Anna Suiter: Fake Love feels almost neurotic at points. This is the most true in J-Hope’s rap verse, which is delivered in a deliberately punctuated style that pushes the song forward in a way almost nothing else does. But it’s a vocal part that sticks out the most–the English in Jungkook’s part of the chorus. Even though I know it’s supposed to be “love you so bad”, it still sounds a bit like “lying’s so bad” when I’m not listening too closely. I can’t help but wonder if that choice in enunciation is intentional–the way “fake” is stretched out into two syllables in the chorus sometimes sounds like “sacred” to me. For a song that’s about questioning some aspect of yourself in the face of a relationship, or about the things about love that you want to be true but aren’t, maybe the English feeling a little bit ambiguous makes sense. At least it adds more texture, though it’s not like Fake Love needed much more of that in the first place.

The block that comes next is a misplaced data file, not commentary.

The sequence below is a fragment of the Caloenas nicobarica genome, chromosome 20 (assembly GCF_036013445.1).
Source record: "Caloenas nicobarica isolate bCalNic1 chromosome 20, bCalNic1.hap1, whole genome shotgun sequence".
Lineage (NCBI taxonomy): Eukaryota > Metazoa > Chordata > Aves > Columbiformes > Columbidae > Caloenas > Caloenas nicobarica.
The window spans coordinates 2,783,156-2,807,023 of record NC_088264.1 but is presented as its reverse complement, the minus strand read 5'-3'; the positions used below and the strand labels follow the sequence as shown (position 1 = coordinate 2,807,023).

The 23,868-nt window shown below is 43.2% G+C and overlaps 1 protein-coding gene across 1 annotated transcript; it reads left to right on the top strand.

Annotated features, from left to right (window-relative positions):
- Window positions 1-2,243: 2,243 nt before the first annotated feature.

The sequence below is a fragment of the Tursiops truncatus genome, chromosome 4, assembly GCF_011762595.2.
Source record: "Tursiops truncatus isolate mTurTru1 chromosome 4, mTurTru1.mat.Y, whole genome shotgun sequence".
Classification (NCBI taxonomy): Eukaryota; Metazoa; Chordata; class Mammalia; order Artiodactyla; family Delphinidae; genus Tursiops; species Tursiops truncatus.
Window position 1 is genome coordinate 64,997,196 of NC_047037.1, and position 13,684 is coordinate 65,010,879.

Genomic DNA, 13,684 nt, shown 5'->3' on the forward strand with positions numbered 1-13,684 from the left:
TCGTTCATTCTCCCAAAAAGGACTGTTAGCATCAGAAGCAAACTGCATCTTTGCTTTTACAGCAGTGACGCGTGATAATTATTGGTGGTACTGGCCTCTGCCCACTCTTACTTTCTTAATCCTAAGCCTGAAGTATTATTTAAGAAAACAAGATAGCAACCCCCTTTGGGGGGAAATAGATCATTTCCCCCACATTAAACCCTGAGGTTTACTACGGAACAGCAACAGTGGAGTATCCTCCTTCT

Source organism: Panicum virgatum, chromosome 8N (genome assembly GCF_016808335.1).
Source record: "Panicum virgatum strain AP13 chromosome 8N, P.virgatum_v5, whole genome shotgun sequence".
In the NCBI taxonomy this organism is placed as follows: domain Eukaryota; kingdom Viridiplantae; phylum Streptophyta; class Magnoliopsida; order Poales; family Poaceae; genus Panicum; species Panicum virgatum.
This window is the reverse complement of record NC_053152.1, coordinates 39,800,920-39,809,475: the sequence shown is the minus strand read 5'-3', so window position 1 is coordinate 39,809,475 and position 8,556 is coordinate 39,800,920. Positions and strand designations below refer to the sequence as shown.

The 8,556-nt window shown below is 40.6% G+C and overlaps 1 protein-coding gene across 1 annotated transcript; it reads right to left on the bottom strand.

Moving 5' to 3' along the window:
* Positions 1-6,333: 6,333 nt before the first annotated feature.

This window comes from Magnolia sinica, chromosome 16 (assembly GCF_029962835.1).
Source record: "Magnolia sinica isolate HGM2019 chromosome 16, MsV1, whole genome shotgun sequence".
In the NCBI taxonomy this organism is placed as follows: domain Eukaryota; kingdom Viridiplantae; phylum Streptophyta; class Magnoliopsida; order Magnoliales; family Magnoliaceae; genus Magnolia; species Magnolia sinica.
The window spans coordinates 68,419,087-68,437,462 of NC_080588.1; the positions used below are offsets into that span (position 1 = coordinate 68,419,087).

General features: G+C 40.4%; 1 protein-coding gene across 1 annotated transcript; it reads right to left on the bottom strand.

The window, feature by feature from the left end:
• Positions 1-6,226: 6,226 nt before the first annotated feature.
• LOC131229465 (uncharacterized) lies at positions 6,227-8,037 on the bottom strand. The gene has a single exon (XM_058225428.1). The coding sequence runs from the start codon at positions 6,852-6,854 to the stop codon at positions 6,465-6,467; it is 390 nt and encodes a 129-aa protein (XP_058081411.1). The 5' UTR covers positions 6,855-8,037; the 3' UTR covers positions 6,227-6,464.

Iain Mew: I still prefer my boyband angst explosively unleashed, but the whole beast in a velvet cage thing that the expansive sounds of “Fake Love” provide is a clever thematic fit for its awakening uncertainty. There’s hurt with a mask of happiness and strength, a sorry that might or might not be genuine, and the lack of a single hard edge feels like the part of a dream that lets you realise it’s a fake.